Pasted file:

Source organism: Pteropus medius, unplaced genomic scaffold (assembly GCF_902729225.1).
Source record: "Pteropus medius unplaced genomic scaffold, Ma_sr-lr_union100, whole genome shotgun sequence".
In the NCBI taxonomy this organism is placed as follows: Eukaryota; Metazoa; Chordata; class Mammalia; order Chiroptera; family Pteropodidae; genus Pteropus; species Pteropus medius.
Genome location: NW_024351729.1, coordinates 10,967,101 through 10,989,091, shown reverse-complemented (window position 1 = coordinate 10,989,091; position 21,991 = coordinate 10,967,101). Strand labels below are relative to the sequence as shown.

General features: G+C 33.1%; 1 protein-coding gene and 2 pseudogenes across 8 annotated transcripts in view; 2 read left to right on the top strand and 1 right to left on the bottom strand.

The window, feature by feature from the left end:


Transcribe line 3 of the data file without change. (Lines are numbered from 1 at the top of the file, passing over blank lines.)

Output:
In the NCBI taxonomy this organism is placed as follows: Eukaryota; Metazoa; Chordata; class Mammalia; order Chiroptera; family Pteropodidae; genus Pteropus; species Pteropus medius.